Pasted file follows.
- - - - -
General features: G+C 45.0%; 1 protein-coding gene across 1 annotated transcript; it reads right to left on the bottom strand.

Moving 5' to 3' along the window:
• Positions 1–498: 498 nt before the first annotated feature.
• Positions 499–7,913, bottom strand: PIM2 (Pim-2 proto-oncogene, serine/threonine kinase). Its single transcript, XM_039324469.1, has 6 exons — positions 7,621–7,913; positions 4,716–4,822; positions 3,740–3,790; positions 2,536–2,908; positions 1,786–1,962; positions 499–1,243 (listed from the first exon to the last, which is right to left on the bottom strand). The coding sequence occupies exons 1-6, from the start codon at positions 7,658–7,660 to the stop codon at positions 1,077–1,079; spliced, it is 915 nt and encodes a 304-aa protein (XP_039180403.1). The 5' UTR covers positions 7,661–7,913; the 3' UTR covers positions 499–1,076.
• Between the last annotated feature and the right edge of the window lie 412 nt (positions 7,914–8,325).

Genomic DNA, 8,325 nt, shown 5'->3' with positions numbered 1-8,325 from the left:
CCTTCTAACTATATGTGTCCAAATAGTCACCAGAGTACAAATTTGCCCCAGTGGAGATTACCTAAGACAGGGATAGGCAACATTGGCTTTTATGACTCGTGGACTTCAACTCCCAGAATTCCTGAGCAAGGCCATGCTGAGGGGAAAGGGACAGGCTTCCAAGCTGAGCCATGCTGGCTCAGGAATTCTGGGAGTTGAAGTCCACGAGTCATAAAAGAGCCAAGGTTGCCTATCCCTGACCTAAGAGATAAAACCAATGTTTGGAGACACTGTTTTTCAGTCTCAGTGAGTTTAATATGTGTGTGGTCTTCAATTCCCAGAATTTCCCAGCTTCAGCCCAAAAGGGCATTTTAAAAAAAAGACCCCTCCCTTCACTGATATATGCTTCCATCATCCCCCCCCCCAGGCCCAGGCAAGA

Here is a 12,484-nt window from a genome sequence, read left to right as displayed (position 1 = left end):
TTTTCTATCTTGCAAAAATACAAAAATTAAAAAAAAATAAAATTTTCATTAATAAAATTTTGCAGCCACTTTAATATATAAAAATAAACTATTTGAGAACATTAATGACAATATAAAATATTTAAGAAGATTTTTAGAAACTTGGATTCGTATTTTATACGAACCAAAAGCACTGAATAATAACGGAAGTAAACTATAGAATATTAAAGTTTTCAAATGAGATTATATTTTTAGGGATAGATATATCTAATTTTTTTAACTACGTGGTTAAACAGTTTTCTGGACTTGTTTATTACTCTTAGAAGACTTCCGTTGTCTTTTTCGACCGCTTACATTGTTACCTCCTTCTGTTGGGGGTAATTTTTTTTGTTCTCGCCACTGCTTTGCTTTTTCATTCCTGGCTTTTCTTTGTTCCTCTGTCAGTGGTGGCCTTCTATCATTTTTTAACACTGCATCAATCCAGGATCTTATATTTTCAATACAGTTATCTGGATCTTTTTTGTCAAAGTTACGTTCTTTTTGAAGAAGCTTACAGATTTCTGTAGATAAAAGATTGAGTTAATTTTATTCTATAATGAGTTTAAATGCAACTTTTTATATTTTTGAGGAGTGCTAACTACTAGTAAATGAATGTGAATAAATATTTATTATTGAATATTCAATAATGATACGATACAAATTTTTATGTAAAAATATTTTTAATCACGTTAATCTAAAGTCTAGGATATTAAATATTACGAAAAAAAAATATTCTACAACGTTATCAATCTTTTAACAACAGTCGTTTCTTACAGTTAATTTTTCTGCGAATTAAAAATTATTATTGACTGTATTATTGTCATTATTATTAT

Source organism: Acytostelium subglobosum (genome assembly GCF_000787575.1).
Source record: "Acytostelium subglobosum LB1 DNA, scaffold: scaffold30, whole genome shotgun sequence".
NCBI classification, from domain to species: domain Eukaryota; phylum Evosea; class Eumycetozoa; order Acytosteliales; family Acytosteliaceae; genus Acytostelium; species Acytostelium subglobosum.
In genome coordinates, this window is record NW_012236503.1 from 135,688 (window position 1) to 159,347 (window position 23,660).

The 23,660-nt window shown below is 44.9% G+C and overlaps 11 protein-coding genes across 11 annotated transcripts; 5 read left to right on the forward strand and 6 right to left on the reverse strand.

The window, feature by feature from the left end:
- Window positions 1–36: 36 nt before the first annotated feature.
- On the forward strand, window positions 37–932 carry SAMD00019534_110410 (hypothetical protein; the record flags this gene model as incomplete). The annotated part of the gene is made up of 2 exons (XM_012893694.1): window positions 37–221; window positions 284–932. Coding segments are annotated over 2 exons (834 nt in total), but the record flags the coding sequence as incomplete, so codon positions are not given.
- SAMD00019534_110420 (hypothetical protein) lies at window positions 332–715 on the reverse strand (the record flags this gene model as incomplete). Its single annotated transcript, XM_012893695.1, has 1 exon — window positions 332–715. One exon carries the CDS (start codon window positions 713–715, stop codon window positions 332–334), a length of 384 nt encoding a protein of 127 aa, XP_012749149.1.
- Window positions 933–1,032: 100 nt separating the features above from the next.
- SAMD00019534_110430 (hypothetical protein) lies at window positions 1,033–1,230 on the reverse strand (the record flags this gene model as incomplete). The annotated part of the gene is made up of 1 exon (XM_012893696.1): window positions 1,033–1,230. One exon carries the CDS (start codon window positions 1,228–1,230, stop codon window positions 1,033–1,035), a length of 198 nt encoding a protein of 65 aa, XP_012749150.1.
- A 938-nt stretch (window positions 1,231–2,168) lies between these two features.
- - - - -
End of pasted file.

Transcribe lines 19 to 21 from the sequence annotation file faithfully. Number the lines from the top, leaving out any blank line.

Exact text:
- Window positions 933–1,032: 100 nt separating the features above from the next.
- SAMD00019534_110430 (hypothetical protein) lies at window positions 1,033–1,230 on the reverse strand (the record flags this gene model as incomplete). The annotated part of the gene is made up of 1 exon (XM_012893696.1): window positions 1,033–1,230. One exon carries the CDS (start codon window positions 1,228–1,230, stop codon window positions 1,033–1,035), a length of 198 nt encoding a protein of 65 aa, XP_012749150.1.
- A 938-nt stretch (window positions 1,231–2,168) lies between these two features.